The UK will fail to reach its decarbonisation goals and provide households with clean, renewable-powered electricity via the grid by 2035 – unless it significantly speeds up the deployment of low-carbon technologies, warned a Westminster panel of MPs.
In its final report, ‘Decarbonising the Power Sector’, the BEIS Select Committee called on the government to ensure planning and environmental rules are geared towards electrification and renewable energy
The UK needs to deploy low-carbon technologies at a faster rate than has historically been achieved, but the report warted a “whole host of regulatory and policy barriers continue to impede the deployment of clean technologies.”
The Westminster body noted that low-carbon projects are now facing delays of up to fifteen years to connect to the electricity network, alongside hurdles with a cumbersome planning regime.
It has called on the government to streamline the process so that Ofgem can approve projects ahead of need, so that they can receive connections from National Grid at a more efficient rate.
The committee called on the Department for Energy Security and Net Zero act now to coordinate stakeholders, unlock bottlenecks, and drive the pace of delivery required to reach the UK’s decarbonisation ambitions.
If DESNZ operates ‘business as usual,’ the government will fail to hit its own targets – it concluded.
The report also urged the government to publish a long-term delivery plan to reach its decarbonisation goals.
This follows similar calls from both the Climate Change Committee and National Audit Office.
It argues the creation of a new Department for Energy Security and Net Zero should provide both the impetus and ministerial capacity to do this by the end of the year.
The report said: “This plan should recognise the time needed to decarbonise the different aspects of the electricity system as well as the sequencing involved. We recommend that this delivery plan sets out clear roadmaps and milestones as well as contingency plans for key risks and uncertainties. It should also focus on whole system costs.”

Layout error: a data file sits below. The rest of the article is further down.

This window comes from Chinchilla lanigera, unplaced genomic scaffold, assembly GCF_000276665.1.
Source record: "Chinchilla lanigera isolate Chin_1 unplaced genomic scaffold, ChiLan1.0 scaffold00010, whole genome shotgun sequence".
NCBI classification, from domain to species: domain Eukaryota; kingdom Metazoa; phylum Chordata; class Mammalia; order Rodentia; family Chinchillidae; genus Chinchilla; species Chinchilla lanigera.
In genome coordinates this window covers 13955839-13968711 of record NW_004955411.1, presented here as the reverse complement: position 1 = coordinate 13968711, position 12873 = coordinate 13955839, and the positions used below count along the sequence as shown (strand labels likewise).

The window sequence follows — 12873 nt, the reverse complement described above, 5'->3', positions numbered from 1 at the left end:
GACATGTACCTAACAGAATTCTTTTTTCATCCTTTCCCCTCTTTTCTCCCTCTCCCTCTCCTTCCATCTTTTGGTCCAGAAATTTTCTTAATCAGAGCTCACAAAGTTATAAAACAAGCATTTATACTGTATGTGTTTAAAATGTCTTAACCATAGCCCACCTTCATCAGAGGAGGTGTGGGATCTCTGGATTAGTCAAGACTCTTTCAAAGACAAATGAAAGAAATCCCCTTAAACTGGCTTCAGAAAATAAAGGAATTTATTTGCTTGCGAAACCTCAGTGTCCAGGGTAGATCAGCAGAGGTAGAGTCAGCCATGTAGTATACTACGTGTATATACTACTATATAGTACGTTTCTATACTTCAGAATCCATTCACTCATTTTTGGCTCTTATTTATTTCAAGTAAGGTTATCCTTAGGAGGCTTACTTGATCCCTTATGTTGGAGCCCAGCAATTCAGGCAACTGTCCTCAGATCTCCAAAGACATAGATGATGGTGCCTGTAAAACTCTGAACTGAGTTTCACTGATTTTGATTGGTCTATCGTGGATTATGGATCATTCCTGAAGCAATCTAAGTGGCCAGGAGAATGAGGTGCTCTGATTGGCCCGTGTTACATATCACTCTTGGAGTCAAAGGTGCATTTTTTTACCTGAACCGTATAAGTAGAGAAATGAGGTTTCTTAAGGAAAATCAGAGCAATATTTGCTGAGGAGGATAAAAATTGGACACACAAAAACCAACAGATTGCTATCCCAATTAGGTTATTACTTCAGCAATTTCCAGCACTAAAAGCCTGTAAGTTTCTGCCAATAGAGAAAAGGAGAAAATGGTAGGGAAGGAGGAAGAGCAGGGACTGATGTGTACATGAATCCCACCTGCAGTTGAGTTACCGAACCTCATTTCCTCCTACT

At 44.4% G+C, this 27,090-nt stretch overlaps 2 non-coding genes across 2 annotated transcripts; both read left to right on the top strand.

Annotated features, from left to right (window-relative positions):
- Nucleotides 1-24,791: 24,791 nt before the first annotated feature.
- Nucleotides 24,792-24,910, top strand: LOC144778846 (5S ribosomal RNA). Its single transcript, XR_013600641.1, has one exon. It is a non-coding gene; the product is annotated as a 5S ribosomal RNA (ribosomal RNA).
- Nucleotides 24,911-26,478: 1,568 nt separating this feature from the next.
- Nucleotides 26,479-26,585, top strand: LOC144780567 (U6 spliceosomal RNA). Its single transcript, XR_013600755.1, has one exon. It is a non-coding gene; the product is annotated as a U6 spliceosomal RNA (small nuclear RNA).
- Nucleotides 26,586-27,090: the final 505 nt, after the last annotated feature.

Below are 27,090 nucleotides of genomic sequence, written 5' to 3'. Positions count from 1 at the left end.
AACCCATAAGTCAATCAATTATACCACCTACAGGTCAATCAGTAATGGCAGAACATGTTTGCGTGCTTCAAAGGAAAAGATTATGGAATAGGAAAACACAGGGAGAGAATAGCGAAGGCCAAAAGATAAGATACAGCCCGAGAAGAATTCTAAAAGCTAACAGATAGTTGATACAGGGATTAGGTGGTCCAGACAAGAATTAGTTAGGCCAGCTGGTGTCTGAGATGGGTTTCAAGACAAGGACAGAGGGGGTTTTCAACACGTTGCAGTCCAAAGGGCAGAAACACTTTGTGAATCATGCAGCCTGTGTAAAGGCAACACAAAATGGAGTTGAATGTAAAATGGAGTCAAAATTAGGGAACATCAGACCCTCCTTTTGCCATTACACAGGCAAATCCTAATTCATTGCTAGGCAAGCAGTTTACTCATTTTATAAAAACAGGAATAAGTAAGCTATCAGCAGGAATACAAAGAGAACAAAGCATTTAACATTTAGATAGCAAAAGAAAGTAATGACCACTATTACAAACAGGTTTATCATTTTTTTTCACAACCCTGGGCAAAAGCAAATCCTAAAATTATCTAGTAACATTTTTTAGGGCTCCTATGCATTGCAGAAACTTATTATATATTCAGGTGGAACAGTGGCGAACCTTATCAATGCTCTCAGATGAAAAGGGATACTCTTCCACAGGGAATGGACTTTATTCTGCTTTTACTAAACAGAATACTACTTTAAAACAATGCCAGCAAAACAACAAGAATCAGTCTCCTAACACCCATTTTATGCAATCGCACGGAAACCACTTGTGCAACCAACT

It attributed the lack of plans to the absence of policies boosting onshore wind, reducing energy demand, support for long-duration energy storage, and clarity on where private finance for nuclear energy projects will come from.
The committee also warned the UK has become a less attractive place for energy investors, deteriorating in the months since it began its inquiry.
This follows the US Inflation Reduction Act and the EU’s wider subsidy response, as both trading giants look to lure renewable projects.
It feared this put the UK behind larger markets in a global race to attract capital to decarbonise the economy.
“The government has yet to set out a competitive offer to industry to ensure that the UK can continue to attract investment and maximise the economic opportunities of the transition to a decarbonised power system. The time to do so is limited,” the report said.
The report was welcomed within the energy industry – which has been concerned over the pace of decarbonisation ambitions for months.
Adam Berman, deputy director of advocacy at industry body Energy UK, said: “This report echoes concerns raised by ourselves and many across the energy industry in recent months. If the Government doesn’t quickly acknowledge and respond to the challenges that have grown for low-carbon developers then it is putting its own decarbonisation targets in jeopardy – as well as the UK’s energy security.
Meanwhile, Tom Greatrex, chief executive of the Nuclear Industry Association, argued the report highlighted the importance of a low-carbon baseload power source such as nuclear.
He said: “Nuclear is an essential part of the plan to decarbonise electricity and this report leaves no doubt that a clear nuclear pipeline is vital to ensure we continue to cut fossil fuels so clean energy targets are met.
“A programmatic approach to new nuclear projects, both large scale and small modular reactors, is vital, with financing and siting clearly defined so we can give confidence to investors and the supply chain.
Dr Nina Skorupska, chief executive of the association for renewable energy and clean technology added: ” We support the committee’s call for government to urgently address some of the biggest barriers to renewable deployment, including the unacceptable delays to planning and grid connections being experienced across the sector.”
The government has been approached for comment.